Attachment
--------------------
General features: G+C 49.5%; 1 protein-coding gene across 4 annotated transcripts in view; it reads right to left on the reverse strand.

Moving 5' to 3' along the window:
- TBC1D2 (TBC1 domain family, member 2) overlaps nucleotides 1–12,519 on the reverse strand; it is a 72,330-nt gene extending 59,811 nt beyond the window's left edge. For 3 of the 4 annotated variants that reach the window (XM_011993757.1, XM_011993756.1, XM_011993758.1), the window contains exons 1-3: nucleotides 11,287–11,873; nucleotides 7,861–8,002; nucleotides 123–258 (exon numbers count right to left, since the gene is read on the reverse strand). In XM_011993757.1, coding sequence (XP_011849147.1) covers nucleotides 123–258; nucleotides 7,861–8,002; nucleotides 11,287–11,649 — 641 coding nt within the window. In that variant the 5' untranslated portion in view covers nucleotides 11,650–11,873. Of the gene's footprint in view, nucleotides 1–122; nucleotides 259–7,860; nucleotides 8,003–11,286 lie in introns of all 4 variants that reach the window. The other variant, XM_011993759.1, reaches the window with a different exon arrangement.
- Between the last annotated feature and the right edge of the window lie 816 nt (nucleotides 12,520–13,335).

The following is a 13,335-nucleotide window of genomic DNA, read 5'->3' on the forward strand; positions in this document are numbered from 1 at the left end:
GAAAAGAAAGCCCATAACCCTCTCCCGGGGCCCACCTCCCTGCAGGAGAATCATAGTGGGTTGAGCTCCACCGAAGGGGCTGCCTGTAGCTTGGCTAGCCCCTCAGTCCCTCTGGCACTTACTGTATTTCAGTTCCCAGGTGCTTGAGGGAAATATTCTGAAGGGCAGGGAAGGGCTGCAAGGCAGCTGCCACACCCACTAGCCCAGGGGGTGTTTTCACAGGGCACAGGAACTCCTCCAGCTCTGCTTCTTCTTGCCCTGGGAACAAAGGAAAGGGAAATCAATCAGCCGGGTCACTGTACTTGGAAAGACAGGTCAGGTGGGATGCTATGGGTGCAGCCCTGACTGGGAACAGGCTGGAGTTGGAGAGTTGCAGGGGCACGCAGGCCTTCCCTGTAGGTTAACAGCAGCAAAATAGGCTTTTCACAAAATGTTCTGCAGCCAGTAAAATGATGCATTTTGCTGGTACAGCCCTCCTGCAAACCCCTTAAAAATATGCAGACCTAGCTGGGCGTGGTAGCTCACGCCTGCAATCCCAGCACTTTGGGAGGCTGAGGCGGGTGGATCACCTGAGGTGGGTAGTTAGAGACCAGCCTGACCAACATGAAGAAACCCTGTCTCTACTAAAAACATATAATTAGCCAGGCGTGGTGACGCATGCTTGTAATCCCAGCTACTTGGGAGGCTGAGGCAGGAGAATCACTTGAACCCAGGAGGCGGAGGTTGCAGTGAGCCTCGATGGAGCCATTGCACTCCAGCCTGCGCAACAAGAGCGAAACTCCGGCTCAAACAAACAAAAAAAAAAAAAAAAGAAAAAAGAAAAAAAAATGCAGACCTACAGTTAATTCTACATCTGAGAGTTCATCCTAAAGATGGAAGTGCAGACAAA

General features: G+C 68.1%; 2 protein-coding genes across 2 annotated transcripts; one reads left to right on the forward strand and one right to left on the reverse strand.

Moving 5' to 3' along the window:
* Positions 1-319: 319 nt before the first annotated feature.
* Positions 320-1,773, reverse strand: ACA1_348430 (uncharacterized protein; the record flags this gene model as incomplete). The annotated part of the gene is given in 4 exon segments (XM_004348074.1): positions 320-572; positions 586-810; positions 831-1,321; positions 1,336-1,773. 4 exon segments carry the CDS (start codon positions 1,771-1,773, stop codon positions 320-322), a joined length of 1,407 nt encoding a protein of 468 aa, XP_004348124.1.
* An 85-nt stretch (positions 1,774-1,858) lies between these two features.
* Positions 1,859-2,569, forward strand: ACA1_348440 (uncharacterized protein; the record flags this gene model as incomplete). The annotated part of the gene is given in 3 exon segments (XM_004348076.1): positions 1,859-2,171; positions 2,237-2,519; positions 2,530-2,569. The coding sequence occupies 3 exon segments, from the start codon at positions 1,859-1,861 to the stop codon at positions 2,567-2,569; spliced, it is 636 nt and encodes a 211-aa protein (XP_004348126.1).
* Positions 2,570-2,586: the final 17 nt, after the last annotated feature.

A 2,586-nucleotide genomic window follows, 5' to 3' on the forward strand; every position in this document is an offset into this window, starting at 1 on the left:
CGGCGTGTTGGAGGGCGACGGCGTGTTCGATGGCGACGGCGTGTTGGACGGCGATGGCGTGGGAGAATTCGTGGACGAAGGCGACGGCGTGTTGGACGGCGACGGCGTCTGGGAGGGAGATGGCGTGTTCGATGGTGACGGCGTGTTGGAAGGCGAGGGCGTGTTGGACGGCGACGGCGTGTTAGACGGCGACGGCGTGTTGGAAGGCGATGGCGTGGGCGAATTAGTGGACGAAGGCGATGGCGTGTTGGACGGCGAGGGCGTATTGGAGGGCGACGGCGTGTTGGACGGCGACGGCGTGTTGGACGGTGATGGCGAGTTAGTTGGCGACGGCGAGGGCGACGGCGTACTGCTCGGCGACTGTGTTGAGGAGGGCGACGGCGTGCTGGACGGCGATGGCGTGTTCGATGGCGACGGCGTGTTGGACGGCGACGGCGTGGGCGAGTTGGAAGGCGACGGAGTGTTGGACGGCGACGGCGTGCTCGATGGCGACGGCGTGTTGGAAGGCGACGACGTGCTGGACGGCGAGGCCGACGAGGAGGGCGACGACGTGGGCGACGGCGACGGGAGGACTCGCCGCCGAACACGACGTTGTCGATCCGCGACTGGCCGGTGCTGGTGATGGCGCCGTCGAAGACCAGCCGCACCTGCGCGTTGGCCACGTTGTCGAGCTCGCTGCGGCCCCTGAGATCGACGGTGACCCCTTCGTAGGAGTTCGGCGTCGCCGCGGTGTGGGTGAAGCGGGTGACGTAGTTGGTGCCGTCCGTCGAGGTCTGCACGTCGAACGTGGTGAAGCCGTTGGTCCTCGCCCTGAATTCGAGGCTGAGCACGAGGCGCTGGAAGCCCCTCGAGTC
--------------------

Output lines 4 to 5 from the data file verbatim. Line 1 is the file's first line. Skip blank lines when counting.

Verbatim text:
- Between the last annotated feature and the right edge of the window lie 816 nt (nucleotides 12,520–13,335).

The following is a 13,335-nucleotide window of genomic DNA, read 5'->3' on the forward strand; positions in this document are numbered from 1 at the left end: